OK, wishing on a star is a Disney theme, I know. But it is very fitting for a romantic (but not mushy) pastime at the Morikami.
From July 7-14, a bamboo tree will be in the museum lobby for visitors to decorate with their wishes written on colored paper streamers, or tanzaku, which symbolize the weaving of threads. Tanabata is a week of wishing, so to speak, for anything you want the Universe to receive. The activity is sweet and romantic if you know a bit about the back story –
Tanabata originated more than 2,000 years ago with an old Chinese tale called Kikkoden. Once there was a weaver princess named Orihime and a cow herder prince named Hikoboshi living in space. After they got together, they were playing all the time and forgot about their jobs. The king was angry at them and separated them on opposite sides of the Amanogawa River (Milky Way).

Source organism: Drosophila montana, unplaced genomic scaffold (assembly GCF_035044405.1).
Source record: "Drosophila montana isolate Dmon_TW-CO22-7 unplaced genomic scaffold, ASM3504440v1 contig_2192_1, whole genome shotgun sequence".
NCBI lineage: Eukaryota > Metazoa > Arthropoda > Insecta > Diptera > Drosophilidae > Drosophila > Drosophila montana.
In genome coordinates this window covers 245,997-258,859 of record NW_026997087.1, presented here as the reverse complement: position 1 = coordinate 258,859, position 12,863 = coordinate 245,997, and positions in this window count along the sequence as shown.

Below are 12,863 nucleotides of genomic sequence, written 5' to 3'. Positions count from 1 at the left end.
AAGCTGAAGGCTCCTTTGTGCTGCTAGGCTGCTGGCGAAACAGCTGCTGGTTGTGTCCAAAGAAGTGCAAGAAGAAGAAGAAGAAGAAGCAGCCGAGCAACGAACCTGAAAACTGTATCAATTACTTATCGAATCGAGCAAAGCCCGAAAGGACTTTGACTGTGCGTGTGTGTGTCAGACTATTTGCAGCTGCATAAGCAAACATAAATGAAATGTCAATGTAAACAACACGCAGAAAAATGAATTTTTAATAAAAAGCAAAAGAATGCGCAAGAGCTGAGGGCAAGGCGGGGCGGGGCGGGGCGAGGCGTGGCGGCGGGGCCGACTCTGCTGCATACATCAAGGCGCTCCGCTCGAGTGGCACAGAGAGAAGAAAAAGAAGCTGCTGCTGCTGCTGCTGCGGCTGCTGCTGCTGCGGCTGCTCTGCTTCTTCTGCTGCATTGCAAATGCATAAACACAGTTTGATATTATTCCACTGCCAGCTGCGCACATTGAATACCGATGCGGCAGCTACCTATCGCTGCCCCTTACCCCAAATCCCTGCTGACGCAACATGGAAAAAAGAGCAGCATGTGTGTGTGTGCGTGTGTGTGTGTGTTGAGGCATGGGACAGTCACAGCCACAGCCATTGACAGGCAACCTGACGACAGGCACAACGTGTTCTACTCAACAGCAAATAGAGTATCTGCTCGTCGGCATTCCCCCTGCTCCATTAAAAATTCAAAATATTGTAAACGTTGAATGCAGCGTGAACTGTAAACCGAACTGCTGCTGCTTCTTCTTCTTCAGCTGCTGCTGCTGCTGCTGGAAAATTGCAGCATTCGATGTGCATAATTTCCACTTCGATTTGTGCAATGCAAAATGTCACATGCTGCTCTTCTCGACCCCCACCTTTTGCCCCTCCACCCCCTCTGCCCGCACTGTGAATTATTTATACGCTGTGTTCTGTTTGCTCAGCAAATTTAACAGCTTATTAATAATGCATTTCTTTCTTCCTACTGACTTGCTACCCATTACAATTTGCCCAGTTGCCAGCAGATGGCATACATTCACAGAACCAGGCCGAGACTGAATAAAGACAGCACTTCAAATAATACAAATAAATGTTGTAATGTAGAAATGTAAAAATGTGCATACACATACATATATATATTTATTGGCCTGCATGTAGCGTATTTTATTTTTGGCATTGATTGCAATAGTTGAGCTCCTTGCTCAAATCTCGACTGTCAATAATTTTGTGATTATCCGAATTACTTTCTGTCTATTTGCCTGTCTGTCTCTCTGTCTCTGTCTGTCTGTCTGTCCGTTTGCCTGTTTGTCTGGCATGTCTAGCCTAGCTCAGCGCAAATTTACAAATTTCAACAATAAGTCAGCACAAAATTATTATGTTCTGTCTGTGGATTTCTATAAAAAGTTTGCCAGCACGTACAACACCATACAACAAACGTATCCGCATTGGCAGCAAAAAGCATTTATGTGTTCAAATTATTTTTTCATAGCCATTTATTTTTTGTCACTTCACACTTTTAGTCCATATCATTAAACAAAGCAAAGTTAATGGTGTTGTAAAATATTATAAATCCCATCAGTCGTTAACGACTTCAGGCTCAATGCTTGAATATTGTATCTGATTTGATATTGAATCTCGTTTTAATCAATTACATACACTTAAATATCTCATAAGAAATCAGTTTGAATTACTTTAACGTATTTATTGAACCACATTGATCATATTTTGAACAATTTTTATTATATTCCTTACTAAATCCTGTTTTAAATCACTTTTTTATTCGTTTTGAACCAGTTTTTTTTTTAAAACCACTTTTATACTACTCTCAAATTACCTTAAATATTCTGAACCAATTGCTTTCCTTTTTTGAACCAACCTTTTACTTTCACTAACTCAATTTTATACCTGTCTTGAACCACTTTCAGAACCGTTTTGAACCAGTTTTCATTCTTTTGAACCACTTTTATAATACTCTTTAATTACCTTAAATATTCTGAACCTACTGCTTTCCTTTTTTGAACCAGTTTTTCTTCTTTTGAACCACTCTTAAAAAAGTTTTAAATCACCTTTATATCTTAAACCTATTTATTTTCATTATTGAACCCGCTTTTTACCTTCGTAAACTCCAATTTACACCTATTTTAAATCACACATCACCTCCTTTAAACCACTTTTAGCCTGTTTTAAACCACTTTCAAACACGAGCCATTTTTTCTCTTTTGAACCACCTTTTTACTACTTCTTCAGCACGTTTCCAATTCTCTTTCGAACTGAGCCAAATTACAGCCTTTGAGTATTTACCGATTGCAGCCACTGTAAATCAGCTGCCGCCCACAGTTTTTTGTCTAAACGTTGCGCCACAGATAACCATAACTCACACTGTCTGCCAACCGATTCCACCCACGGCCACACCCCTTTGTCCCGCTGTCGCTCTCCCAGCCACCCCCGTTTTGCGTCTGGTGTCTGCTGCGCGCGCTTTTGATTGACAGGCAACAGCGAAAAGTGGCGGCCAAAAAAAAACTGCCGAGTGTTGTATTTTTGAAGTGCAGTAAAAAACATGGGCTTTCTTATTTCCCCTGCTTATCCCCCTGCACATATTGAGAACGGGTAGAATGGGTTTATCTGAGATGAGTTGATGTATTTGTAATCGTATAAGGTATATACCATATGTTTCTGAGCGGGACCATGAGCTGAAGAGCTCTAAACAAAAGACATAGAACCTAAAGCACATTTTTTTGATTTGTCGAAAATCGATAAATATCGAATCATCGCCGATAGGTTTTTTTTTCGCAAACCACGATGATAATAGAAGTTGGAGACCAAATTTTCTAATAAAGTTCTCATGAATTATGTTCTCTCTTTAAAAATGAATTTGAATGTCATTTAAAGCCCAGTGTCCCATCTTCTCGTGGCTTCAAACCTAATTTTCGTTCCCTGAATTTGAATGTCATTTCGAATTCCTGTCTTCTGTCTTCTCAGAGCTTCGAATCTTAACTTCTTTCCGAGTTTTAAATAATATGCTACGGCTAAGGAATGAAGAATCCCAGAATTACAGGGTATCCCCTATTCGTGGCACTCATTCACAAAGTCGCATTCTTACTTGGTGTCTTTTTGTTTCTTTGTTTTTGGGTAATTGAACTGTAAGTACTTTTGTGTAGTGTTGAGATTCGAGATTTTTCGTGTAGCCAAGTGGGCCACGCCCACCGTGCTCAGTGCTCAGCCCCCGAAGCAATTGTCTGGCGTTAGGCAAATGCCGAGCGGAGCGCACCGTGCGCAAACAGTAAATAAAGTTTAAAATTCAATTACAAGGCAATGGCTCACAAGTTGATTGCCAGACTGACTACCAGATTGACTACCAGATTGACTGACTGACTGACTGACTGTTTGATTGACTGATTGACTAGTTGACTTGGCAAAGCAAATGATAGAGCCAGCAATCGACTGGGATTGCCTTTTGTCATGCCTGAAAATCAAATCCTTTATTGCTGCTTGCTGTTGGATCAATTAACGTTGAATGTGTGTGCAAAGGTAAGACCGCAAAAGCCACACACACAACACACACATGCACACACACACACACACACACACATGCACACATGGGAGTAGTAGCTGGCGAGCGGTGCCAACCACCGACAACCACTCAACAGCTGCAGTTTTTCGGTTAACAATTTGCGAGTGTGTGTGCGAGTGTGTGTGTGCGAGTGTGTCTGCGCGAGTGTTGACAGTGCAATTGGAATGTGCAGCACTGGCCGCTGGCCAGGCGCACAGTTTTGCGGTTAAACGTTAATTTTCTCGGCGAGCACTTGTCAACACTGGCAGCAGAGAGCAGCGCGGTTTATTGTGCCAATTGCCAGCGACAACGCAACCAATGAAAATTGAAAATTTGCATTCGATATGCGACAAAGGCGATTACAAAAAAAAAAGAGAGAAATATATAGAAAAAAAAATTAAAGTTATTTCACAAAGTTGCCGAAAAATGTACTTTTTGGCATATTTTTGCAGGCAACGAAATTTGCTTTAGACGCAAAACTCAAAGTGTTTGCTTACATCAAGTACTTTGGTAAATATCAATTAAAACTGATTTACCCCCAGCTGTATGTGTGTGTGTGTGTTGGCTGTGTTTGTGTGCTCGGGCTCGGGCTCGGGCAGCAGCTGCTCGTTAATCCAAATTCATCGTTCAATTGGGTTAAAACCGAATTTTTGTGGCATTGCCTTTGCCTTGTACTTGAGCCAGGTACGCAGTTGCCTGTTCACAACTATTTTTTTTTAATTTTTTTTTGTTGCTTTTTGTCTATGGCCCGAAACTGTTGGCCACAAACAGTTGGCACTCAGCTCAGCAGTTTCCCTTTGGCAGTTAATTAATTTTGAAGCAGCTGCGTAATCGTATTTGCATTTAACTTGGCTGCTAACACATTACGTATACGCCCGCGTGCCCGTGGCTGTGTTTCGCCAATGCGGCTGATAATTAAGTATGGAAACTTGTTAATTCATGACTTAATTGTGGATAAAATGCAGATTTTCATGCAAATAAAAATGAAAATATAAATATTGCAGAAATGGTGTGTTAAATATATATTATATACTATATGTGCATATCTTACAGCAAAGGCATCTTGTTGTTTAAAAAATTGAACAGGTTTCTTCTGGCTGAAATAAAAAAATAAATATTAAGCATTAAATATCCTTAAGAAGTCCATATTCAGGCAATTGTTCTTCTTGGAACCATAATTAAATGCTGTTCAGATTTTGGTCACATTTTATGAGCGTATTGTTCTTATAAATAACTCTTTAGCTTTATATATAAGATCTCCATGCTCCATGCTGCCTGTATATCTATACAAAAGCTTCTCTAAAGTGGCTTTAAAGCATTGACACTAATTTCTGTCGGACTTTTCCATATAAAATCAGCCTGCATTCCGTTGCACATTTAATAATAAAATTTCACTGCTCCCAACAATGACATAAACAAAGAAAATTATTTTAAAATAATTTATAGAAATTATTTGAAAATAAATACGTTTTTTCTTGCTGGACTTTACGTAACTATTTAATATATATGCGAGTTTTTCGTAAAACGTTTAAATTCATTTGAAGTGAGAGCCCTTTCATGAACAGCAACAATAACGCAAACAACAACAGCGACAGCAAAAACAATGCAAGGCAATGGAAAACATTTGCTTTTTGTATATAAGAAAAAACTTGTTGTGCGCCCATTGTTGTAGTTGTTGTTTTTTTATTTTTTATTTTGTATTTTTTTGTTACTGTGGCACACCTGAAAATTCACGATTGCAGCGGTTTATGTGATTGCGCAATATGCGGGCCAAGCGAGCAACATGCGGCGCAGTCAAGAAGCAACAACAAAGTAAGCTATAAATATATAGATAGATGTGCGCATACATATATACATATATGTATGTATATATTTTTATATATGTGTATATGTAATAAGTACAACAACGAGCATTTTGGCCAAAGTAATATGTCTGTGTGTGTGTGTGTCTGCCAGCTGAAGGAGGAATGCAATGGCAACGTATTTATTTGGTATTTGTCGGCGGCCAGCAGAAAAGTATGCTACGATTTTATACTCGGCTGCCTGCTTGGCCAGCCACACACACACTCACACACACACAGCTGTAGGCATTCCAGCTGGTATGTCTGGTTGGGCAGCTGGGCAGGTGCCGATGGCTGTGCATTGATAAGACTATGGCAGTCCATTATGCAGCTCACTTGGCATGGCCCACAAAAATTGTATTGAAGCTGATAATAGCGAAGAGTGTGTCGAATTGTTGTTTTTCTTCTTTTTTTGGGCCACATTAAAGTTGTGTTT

The king allowed them to meet only once a year on July 7th. This is why tanabata is also known as the star festival. It’s believed that Orihime and Hikoboshi can’t see each other if July 7th is rainy, so people pray for good weather and also make wishes for themselves.
To hang a wish is free and filled with tradition and another reason to swing by the Morikami this summer. There are so many cool stories behind Japanese traditions it makes you wonder if Walt Disney grabbed the idea of wishing on a star from another culture.
Things that make you say “Hmmmm……”